Environmental, Social and Governance, or “ESG” refers to three central factors in measuring the sustainability and ethical impact of investments. A growing number of investors rely on these factors to determine whether they ultimately want to invest, or continue to invest, in a given business. The practice places value on companies’ choices to be environmentally conscious, ethically aware, and forward-looking. While ESG investment may be characterized as ethical in its approach to capture environmental and social impacts, at its core, ESG investment involves gauging a company’s long-term, rather than short-term sustainability.

Here are some factors that ESG investors consider when making investments:

  • Energy Efficiency
  • Greenhouse Gas (“GHG”) Emissions
  • Staff Turnover
  • Training and Qualification
  • Maturity of Workforce
  • Corruption and Bribery
  • Revenues from New Products‎

History of ESG

ESG investment practices spawned from the growing realization in the 1990s that accurately predicting a business’ success required the review and assessment of traditionally “non-financial” factors. ‎The most notable statement of this acknowledgement came in 1998 when John Elkington published his ‎work entitled, Cannibals with Forks: the Triple Bottom Line of 21st Century Business. Elkington identified ‎several non-financial factors that he argued should be included in assessing the long-term prospects of a business. Through identifying these factors, Elkington ‎coined the term “triple bottom line” which refers to the financial, environmental and social factors ‎included in his proposed calculation. ESG can be viewed as a continuation and modernization ‎of Elkington’s proposition, with the inclusion of the “governance” factor, which acknowledges that the manner in which ‎a company is run will impact its bottom-line. For instance, the way a company treats its employees may impact employee morale, loyalty, and thus affect its ability to retain talent.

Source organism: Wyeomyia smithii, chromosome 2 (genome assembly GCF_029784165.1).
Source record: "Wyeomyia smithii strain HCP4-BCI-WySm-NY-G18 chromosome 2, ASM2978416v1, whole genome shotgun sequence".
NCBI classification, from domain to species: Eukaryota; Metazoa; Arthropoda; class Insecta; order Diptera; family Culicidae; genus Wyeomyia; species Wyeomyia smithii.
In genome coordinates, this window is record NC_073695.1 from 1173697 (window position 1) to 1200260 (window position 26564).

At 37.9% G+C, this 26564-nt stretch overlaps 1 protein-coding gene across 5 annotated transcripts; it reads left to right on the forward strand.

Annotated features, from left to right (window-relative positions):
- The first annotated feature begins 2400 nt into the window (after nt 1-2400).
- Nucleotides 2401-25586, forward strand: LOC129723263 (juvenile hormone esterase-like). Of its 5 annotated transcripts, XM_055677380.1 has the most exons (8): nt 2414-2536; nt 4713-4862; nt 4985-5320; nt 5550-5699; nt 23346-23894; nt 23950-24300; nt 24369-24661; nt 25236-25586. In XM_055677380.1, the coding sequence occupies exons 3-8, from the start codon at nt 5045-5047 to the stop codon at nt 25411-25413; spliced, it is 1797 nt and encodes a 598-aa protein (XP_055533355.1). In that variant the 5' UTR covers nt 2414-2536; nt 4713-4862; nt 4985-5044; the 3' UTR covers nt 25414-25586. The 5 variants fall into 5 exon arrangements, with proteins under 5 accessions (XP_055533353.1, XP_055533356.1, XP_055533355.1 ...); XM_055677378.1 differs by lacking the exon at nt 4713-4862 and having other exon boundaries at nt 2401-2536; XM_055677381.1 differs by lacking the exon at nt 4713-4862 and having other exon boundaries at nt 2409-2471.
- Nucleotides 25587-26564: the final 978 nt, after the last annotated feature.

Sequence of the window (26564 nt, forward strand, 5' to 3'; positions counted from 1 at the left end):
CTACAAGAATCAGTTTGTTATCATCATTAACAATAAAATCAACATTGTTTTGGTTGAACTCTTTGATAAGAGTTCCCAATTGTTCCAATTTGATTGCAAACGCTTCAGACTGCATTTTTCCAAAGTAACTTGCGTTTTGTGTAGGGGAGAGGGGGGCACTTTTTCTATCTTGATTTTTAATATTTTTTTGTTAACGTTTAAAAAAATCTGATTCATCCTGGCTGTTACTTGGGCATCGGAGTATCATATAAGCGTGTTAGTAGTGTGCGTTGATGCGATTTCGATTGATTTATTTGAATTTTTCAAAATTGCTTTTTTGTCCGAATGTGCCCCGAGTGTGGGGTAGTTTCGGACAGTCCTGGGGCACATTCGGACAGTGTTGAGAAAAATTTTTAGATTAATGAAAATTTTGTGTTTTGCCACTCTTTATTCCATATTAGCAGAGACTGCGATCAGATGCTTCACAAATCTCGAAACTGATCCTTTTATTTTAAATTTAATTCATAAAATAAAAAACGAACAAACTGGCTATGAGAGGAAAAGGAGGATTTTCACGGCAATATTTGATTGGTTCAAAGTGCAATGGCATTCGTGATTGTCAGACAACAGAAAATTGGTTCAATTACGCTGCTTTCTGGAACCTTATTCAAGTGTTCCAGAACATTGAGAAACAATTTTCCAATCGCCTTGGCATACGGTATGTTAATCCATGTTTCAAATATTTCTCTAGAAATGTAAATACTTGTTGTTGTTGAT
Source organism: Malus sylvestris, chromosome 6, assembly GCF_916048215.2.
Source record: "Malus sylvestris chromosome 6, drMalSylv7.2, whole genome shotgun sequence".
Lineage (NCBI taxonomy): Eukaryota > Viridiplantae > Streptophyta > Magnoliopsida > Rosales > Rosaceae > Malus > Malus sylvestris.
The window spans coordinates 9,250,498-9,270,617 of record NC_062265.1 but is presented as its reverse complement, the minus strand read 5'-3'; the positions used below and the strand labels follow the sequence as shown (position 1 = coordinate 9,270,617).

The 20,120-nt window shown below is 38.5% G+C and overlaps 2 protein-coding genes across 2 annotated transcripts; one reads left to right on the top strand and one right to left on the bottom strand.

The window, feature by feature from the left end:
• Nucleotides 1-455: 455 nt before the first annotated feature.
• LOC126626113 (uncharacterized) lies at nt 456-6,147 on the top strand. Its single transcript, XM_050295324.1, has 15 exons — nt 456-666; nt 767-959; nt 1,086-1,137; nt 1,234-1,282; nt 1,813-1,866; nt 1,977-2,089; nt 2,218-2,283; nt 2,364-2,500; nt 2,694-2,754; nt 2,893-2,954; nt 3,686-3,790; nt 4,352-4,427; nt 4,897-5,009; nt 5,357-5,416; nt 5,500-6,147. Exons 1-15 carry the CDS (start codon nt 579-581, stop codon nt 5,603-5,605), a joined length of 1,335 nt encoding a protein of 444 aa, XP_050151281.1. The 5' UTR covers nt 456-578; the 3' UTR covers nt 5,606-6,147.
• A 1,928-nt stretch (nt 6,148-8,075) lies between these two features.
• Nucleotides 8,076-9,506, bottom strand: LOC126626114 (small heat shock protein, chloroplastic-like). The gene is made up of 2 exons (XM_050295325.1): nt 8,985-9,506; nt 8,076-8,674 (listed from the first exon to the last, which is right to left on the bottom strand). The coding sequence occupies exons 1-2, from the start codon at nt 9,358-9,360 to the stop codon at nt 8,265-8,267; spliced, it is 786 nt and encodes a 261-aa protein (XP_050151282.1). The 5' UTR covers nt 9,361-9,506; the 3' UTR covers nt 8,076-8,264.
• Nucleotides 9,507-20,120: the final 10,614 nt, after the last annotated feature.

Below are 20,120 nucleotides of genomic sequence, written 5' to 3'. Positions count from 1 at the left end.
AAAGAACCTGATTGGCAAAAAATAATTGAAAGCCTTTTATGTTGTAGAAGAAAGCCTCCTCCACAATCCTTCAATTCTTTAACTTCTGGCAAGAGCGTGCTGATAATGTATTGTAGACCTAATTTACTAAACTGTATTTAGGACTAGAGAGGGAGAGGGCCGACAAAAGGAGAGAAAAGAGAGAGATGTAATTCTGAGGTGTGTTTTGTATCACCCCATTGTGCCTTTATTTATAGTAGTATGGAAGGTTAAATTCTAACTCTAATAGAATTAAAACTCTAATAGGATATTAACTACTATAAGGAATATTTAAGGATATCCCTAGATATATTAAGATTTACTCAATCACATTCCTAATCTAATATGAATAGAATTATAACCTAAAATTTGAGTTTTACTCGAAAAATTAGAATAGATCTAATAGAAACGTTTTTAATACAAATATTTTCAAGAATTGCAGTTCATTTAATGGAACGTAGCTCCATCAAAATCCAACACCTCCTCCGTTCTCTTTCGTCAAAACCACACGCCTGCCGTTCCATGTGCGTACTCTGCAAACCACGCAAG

Fast-forwarding to present day, ‎there is general acceptance that financial assessments cannot be ‎accurately made without access to ESG-related information. As such, ESG has become less a question of philanthropy or ethics, ‎and more a practical acceptance of the underlying relationship between corporate finance and society more generally. In recent decades, as investors increasingly seek ESG-related information for investment purposes, many governments around the world have implemented regulations and disclosure requirements relating to ESG factors. While the legal shift supporting ESG investment has been relatively slow-paced, international organizations such as the United Nations’ Principles for Responsible Investment have been actively promoting and supporting these legal developments.

Where does ESG stand in Canada?

Although exact statistics are difficult to ascertain, a recent Canadian Responsible Investment Trends Report reveals that ESG investment is on the rise in Canada. The report relied on survey data collected from more than 100 asset managers, asset owners, and publicly-available sources. According to the report, assets in Canada being managed using responsible investment strategies increased from,

“$1.5 trillion at the end of 2015 to $2.1 trillion at the end of 2017. This robust growth represents a 41.6% increase in RI assets under management over a two- year period.”

The report goes on to acknowledge that,

“The rapid uptake of responsible investing in Canada is being driven largely by the growing business case for incorporating environmental, social and governance factors into investment decisions. Survey respondents reported their top four reasons for considering ESG factors are: (1) managing risk, (2) improving returns over time, (3) meeting client or beneficiary demand, and (4) fulfilling fiduciary duty.”

A further example evidencing the trend towards ESG investment in Canada comes from the largest single investor in Canada: the Canadian Pension Plan. The Canada Pension Plan (“CPP”) offers Canadian contributors and their families with partial replacement ‎of earnings upon retirement, disability, or death. Almost all individuals who work in Canada outside of ‎the Province of Quebec (where the Quebec Pension Plan provides similar benefits) contribute to the ‎CPP. ‎In 2013, CPP’s net managed assets totalled CAD $175.0 billion.‎‎1‎

The Canada Pension Plan Investment Board (“CPPIB”) is the body responsible for investing CPP ‎contributions made by Canadian citizens and was established in 1997. While the Canada Pension Plan ‎Investment Board Act does not specifically mention or require sustainable, responsible, or ‎ESG investment practices, the CPPIB has publicly stated the following interpretative position on their website: ‎